“…you will notice that there is far from a true consensus on probably about 75% of what we discuss here.”

If you can’t answer the claims, then what are you talking about?

Hon. Salacious B. Crumb January 30, 2011 at 1:39 AM

Like most cowards, they openly accuse you of everything in the world, and then when someone challenges them and points out their wrongs or distortions, they cannot even answer their own accusations.
I still find it extraordinary that if someone disagrees or doesn’t understand a topic, they go all out to destroy the credibility of those who do understand the complexities then just ignore everything regardless of the evidence or the facts in front of them.
“Question” poorly tries to get some personal attention that every comment in this story is wrong and that there is no consensus regarding most aspects of cosmology. Really, all he wants is to fool or trick those who don’t know better, so they can be fooled and tricked towards his own or wrong beliefs.
In the end the more people refuse to listen, the more desperate they crave some attention there way.

As most continue to say, you should avoid or ignore the trolls, but the problem is that is exactly what the trolls want. They slot in there usual diatribe, knowing it will be likely ignored, but the seed of doubt they want sown remains seen in the current discussion and then held in prosperity when the article is archived. This all seems to be OK to those who know better, but the real target is often those novices who don’t know the basics very well. Wanting to undermine even basic science is a sin that should not be tolerated, especially in the open attacks often presented here.

[Note: From his attitudes and writing style (no punctuation, long sentences, no capitaization, etc.) sound exactly like PC/EU proponent 'Quantauniverse', or 'Jimhenson', who wants us to believe the universe is infinite and has no beginning, all to just to satisfy his crazy electric universe nonsense. I do not know if this is him, but the general behaviour seems very much the same]

Torbjorn Larsson OM January 31, 2011 at 6:54 AM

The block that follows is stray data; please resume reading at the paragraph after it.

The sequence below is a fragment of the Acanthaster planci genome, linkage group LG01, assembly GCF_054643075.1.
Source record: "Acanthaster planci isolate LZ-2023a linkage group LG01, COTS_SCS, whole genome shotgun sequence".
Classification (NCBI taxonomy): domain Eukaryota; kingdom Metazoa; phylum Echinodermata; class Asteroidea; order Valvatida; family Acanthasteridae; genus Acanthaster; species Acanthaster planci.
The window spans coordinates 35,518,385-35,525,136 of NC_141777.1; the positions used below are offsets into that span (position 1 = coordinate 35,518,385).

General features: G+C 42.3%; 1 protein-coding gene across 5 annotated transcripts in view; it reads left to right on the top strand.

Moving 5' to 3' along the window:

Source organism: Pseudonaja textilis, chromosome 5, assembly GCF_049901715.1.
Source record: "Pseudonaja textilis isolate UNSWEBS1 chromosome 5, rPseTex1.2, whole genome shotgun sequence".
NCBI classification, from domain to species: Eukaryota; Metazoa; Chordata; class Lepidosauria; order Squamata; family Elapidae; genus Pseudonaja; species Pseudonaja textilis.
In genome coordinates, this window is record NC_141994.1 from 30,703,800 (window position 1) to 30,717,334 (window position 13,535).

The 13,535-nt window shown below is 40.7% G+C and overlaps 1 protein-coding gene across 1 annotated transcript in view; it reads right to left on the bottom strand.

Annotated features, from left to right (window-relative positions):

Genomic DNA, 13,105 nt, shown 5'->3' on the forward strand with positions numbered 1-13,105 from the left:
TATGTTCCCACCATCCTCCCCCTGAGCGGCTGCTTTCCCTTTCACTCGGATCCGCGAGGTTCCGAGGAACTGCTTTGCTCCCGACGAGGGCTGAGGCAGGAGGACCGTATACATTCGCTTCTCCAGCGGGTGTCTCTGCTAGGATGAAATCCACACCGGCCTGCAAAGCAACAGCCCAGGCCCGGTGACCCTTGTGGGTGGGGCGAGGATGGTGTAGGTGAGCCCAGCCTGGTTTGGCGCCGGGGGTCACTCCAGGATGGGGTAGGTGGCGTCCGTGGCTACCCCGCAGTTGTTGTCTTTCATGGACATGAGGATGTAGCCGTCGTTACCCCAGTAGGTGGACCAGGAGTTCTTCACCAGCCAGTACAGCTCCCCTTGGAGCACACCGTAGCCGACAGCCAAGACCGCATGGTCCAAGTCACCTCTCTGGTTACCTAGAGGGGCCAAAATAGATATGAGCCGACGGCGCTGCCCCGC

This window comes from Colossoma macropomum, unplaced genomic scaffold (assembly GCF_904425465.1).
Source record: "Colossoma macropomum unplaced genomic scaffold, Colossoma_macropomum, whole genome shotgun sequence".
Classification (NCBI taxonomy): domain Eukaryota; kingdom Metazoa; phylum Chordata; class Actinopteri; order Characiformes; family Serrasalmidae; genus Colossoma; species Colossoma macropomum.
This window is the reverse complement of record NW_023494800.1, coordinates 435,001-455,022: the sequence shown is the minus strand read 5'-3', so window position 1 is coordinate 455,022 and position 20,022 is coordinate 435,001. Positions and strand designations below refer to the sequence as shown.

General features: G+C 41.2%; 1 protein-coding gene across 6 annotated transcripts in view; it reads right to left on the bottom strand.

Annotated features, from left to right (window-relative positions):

very young theories which have yet to stand up to the scrutiny of time.

the most cursory of evidence

The standard cosmology is standard because a) it has been tested several times (by supernova results, WMAP, et cetera) b) it sums up _all_earlier evidence. You don’t really know how science works or what it results in, yet you try to argue against.

In similar vein, your “sim with plug-in numbers” is a fair description of all theories (aka testable models with certain parameter values). And so on.

Hon. Salacious B. Crumb January 27, 2011 at 4:59 AM

There is another article on this story similar to this at the New York Times website;

Also note that this z=10 galaxy is as yet to be confirmed, hence the author’s “candidate redshift” in the title of their Nature paper.

ello January 27, 2011 at 7:00 AM

Many thanks to everyone who attempted to answer my question. Although I still don’t understand all the intricacies, one thing is clear: the expansion of the universe is NOT linear.

Cliches like “Hubble looking back in time” have puzzled me for years. I’m pretty sure I am not alone. It is as if an object 10 billion light years away is actually a thing 10 billion years in the past, or (10 billion) x (the speed of light) spatial miles away. In this regard I think astronomers and journalists in astronomy have done a poor job in explaining the concept. Granted certain things probably are too hard to explain to laymen like myself. Still, if mind boggling concepts like the “big bang” can be pushed through the general public, we’ll manage to cope with the 10 billion is actually not 10 billion idea as well :)

Hon. Salacious B. Crumb January 27, 2011 at 8:43 AM

Simply. Distance and time are related to the speed of light. If you feel, say, the sunlight on your skin, the heat you feel has travelled the gulf of 150 million kilometres (93 million miles). Now light travels at a finite speed of 300,000 kilometres (186,000 miles) per second. Basic calculation, shows that light has taken (distance divided by speed) 500 seconds or 8 minutes 20 seconds to you feel the sunlight.
So although the warm of the sun seems instantaneous, it has actually left the sun 8 minutes 20 seconds ago. This was eight minutes in the past. If we see a sunspot on the solar disk, we see the sunspot as it was 8 minutes 20 seconds ago.